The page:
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I am using SSIS 2005 to read data off a .csv file into a SQL Server 2005 Database. I am using a Flat File connection manager for the .csv and an OLEDB Connection Manager for the resulting rows.

The .csv file contains a field which is a date in UK format (dd/mm/yyyy), which may be written, say, 7/3/2011 for 7th March 2011. This column is then mapped onto the equivalent datetime field in the SQL Server database.

The problem I am facing is that, while everything works fine on the development machine, when used on the production environment, the dates get changed to US (mm/dd/yyyy) format (if valid), when they are inserted into SQL Server. Is there some place where the desired Region/Format (in this case UK) for the destination datetime field can be specified, maybe somewhere in the package or some setting on the production server itself?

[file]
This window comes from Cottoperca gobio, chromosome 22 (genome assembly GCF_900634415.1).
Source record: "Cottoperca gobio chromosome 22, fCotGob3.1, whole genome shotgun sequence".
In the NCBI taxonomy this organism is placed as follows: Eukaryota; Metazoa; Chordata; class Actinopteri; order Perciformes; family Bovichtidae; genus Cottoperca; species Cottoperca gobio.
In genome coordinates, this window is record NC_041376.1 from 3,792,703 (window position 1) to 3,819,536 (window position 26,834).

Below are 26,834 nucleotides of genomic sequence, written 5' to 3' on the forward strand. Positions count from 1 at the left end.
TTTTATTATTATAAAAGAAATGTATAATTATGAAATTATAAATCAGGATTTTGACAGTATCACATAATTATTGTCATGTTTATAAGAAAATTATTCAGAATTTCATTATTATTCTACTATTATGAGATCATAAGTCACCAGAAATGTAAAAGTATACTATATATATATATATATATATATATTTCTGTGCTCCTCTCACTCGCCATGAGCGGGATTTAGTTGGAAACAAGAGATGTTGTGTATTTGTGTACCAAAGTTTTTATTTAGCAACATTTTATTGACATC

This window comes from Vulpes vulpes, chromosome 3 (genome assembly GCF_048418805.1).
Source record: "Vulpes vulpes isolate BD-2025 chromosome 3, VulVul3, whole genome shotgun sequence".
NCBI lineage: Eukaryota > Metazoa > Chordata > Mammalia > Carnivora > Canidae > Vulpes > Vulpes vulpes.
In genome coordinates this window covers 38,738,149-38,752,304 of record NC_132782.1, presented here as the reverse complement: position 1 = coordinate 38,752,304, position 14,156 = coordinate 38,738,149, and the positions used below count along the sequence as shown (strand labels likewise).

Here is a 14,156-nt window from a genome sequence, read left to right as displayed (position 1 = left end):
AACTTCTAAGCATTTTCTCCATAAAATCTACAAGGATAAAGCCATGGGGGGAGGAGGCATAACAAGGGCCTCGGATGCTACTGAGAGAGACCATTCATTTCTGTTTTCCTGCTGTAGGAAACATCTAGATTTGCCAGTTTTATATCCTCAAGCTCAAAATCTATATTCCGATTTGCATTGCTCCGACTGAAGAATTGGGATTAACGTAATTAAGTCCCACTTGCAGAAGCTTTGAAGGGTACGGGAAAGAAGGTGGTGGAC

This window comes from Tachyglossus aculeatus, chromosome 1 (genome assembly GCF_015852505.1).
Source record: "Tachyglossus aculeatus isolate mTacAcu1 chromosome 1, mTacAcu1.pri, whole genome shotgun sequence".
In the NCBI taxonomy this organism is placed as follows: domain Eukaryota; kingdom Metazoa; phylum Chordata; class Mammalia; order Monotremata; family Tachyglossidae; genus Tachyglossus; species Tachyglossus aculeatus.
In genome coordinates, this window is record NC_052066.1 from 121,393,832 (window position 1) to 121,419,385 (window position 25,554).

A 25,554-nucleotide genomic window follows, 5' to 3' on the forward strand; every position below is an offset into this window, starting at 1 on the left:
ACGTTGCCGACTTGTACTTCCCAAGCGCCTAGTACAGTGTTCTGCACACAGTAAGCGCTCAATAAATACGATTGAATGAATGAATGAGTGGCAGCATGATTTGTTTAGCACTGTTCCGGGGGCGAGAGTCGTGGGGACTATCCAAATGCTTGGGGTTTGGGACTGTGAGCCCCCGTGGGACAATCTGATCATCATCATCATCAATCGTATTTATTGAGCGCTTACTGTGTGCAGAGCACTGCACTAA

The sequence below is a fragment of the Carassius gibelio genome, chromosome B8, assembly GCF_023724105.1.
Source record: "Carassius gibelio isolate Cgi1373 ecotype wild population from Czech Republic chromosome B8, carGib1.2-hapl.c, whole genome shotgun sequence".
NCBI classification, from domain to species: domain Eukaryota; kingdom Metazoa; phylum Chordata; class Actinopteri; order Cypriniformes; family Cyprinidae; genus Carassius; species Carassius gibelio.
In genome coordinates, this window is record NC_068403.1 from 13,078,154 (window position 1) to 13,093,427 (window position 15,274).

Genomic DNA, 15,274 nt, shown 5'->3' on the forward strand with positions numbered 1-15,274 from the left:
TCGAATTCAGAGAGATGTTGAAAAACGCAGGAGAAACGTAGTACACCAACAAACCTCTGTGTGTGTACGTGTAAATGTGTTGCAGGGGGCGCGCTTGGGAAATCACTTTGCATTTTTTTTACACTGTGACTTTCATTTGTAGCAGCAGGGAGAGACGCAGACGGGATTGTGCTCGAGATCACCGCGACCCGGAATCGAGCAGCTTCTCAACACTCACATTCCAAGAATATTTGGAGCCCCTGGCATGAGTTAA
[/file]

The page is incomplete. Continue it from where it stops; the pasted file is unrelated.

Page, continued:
Thanks in advance, Tim

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I would check regional settings on the servers. I have no direct knowledge that this matters, but I imaging if it's set for UK/Europe the date formatting would be different. –  JNK Mar 7 '11 at 15:22
Thanks for your comment. It could be something to do with the profile that runs the job on the production server. I have added a script component to cast the string to a date and insert this into the datetime field. Hopefully this should work irrespective of the regional settings. –  TMM Mar 7 '11 at 15:29

1 Answer 1

You can set the locale in the Flat File Connection Manager Editor or LocaleID in the Properties box for the connection (same thing). Setting it to "English (United Kingdom)" will interpret the dates correctly, because SSIS uses the locale in the package or data flow, not the OS locale.

Note that you have to set the format at the source, not the destination: datetime is a binary format in MSSQL so dates aren't stored internally in a locale-specific format anyway.

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This will fix it. I have found the same problem, and SSIS will throw no errors or warnings that it is interpreting some dates as US format and some as UK. The fix is to set the locale on the package (and possibly all elements of the package) to UK. Pretty big bug in SSIS if you ask me. –  Craig Feb 3 '12 at 11:58
Actually, just setting the locale on the flat file connection for the CSV will fix it. –  Craig Feb 3 '12 at 14:01

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